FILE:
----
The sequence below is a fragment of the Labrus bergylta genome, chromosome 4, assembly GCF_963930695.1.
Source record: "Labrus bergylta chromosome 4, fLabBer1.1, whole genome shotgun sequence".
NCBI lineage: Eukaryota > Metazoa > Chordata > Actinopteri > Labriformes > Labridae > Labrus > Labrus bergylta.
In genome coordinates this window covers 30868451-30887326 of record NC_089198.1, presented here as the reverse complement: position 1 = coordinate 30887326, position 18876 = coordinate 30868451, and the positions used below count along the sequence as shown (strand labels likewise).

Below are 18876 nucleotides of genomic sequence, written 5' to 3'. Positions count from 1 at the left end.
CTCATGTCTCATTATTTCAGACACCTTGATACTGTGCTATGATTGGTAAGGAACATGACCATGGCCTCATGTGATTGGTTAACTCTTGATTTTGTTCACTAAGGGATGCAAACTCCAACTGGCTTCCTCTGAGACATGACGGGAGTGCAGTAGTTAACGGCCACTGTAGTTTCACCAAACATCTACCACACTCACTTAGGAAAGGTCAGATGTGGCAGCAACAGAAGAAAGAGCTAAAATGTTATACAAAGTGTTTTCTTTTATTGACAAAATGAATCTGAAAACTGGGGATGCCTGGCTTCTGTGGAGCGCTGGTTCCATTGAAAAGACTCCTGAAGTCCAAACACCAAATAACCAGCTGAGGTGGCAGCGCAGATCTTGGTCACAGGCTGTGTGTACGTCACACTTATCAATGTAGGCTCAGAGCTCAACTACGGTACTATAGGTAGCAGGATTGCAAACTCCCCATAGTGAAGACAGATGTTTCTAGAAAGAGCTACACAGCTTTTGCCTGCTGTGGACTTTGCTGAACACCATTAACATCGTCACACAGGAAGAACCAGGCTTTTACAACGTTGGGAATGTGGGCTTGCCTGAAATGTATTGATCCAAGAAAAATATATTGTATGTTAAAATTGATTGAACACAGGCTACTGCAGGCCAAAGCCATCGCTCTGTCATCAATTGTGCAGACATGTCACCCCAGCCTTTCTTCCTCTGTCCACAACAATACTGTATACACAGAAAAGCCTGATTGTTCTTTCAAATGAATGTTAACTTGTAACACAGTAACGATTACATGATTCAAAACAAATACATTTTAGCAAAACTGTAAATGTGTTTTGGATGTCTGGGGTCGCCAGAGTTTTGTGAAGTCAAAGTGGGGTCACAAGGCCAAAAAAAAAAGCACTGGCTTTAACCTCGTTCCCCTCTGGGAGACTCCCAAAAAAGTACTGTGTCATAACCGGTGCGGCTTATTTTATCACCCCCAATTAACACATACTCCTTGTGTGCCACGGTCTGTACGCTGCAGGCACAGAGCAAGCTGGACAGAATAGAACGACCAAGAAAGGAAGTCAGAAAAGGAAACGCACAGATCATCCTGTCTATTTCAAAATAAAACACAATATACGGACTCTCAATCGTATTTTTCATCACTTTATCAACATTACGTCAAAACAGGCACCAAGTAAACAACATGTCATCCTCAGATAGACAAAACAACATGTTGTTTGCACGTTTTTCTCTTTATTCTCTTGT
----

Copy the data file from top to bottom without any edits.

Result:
The sequence below is a fragment of the Labrus bergylta genome, chromosome 4, assembly GCF_963930695.1.
Source record: "Labrus bergylta chromosome 4, fLabBer1.1, whole genome shotgun sequence".
NCBI lineage: Eukaryota > Metazoa > Chordata > Actinopteri > Labriformes > Labridae > Labrus > Labrus bergylta.
In genome coordinates this window covers 30868451-30887326 of record NC_089198.1, presented here as the reverse complement: position 1 = coordinate 30887326, position 18876 = coordinate 30868451, and the positions used below count along the sequence as shown (strand labels likewise).

Below are 18876 nucleotides of genomic sequence, written 5' to 3'. Positions count from 1 at the left end.
CTCATGTCTCATTATTTCAGACACCTTGATACTGTGCTATGATTGGTAAGGAACATGACCATGGCCTCATGTGATTGGTTAACTCTTGATTTTGTTCACTAAGGGATGCAAACTCCAACTGGCTTCCTCTGAGACATGACGGGAGTGCAGTAGTTAACGGCCACTGTAGTTTCACCAAACATCTACCACACTCACTTAGGAAAGGTCAGATGTGGCAGCAACAGAAGAAAGAGCTAAAATGTTATACAAAGTGTTTTCTTTTATTGACAAAATGAATCTGAAAACTGGGGATGCCTGGCTTCTGTGGAGCGCTGGTTCCATTGAAAAGACTCCTGAAGTCCAAACACCAAATAACCAGCTGAGGTGGCAGCGCAGATCTTGGTCACAGGCTGTGTGTACGTCACACTTATCAATGTAGGCTCAGAGCTCAACTACGGTACTATAGGTAGCAGGATTGCAAACTCCCCATAGTGAAGACAGATGTTTCTAGAAAGAGCTACACAGCTTTTGCCTGCTGTGGACTTTGCTGAACACCATTAACATCGTCACACAGGAAGAACCAGGCTTTTACAACGTTGGGAATGTGGGCTTGCCTGAAATGTATTGATCCAAGAAAAATATATTGTATGTTAAAATTGATTGAACACAGGCTACTGCAGGCCAAAGCCATCGCTCTGTCATCAATTGTGCAGACATGTCACCCCAGCCTTTCTTCCTCTGTCCACAACAATACTGTATACACAGAAAAGCCTGATTGTTCTTTCAAATGAATGTTAACTTGTAACACAGTAACGATTACATGATTCAAAACAAATACATTTTAGCAAAACTGTAAATGTGTTTTGGATGTCTGGGGTCGCCAGAGTTTTGTGAAGTCAAAGTGGGGTCACAAGGCCAAAAAAAAAAGCACTGGCTTTAACCTCGTTCCCCTCTGGGAGACTCCCAAAAAAGTACTGTGTCATAACCGGTGCGGCTTATTTTATCACCCCCAATTAACACATACTCCTTGTGTGCCACGGTCTGTACGCTGCAGGCACAGAGCAAGCTGGACAGAATAGAACGACCAAGAAAGGAAGTCAGAAAAGGAAACGCACAGATCATCCTGTCTATTTCAAAATAAAACACAATATACGGACTCTCAATCGTATTTTTCATCACTTTATCAACATTACGTCAAAACAGGCACCAAGTAAACAACATGTCATCCTCAGATAGACAAAACAACATGTTGTTTGCACGTTTTTCTCTTTATTCTCTTGT